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Columbia University Press
Blue Ridge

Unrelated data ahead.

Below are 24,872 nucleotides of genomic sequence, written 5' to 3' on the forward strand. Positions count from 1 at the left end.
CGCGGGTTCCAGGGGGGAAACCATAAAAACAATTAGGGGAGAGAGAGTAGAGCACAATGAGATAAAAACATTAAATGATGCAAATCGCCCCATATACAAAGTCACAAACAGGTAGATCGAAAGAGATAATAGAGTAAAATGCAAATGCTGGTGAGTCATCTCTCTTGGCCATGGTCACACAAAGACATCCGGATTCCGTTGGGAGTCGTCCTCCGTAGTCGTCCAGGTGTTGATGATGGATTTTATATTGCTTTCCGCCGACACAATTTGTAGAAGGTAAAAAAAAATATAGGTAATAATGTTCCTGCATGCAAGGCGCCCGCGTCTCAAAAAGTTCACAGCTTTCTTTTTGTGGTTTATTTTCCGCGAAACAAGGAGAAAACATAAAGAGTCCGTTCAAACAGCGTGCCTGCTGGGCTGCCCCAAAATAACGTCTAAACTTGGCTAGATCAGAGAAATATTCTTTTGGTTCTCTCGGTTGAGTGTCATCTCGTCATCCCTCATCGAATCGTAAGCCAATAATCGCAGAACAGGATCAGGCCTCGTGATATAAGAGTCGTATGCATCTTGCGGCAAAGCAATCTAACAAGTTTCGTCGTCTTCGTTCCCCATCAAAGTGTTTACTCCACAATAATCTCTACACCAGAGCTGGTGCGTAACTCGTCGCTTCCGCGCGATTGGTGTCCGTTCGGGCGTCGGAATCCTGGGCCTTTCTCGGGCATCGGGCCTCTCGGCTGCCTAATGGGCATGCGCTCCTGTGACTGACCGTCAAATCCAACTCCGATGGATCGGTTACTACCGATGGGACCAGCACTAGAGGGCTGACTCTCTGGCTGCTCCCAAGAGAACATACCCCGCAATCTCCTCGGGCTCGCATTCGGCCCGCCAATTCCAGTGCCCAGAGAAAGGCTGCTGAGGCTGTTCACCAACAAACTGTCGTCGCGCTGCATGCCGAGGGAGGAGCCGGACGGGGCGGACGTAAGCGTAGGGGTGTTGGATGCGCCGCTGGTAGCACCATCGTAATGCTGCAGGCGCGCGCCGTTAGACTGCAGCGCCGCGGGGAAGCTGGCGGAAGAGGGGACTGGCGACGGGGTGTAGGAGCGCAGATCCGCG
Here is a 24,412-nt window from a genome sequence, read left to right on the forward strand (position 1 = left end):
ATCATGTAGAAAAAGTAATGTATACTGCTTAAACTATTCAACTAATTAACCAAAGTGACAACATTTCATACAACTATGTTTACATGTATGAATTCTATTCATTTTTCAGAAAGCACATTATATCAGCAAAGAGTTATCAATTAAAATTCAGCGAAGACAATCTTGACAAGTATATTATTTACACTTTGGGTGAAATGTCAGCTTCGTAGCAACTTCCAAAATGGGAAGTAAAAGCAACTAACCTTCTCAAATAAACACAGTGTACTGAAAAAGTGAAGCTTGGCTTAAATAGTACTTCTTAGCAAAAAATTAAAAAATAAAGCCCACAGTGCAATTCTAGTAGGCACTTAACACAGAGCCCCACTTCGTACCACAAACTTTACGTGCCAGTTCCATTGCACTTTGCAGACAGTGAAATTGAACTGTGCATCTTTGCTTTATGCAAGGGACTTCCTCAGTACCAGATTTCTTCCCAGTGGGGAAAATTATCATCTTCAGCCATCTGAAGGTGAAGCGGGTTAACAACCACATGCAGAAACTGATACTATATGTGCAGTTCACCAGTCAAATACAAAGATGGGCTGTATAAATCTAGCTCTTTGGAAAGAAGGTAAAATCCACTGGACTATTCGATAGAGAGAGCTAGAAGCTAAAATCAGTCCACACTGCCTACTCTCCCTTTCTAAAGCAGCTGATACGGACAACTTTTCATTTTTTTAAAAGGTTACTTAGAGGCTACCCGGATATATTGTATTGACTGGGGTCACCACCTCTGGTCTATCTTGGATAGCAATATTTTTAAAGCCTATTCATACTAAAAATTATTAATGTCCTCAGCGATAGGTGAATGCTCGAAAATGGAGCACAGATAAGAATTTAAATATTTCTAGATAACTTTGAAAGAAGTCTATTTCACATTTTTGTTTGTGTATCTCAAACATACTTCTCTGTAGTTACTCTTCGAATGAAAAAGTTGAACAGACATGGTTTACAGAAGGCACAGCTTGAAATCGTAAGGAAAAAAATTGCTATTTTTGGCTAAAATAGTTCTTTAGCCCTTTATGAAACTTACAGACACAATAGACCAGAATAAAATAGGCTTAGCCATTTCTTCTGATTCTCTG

eastern range of the Appalachian Mts., extending south from S Pa. to N Ga.; highest mountains in the E United States. Mt. Mitchell, 6,684 ft (2,037 m) high, is the tallest peak. Beginning with a narrow ridge in the north, c.10 mi (16 km) wide, the range broadens toward the south, reaching a maximum width of 70 mi (113 km) in North Carolina. Receiving much rain, the region is heavily forested; wood is the area's chief resource. The Blue Ridge was a barrier to the pioneers' westward movement. Numerous gaps cross the ridge; the gap at Harpers Ferry, W.Va., was an important railroad traverse. Most of the people of the Blue Ridge live on small farms in sheltered valleys and retain traditional lifestyles and speech. Principal economic activities there include livestock raising, farming, tobacco growing, and lumber production. Commercial apple orchards are found in Virginia, Maryland, and Pennsylvania. The Blue Ridge is a major East Coast recreation area noted for its resorts and scenery. The Appalachian Trail winds atop the range. Skyline Drive, Va., following the crest of the Blue Ridge in Shenandoah National Park, has many roadside lookouts. The Blue Ridge Parkway (see National Parks and Monuments, table), designed especially for motor recreation, links the Shenandoah and Great Smoky Mts. national parks.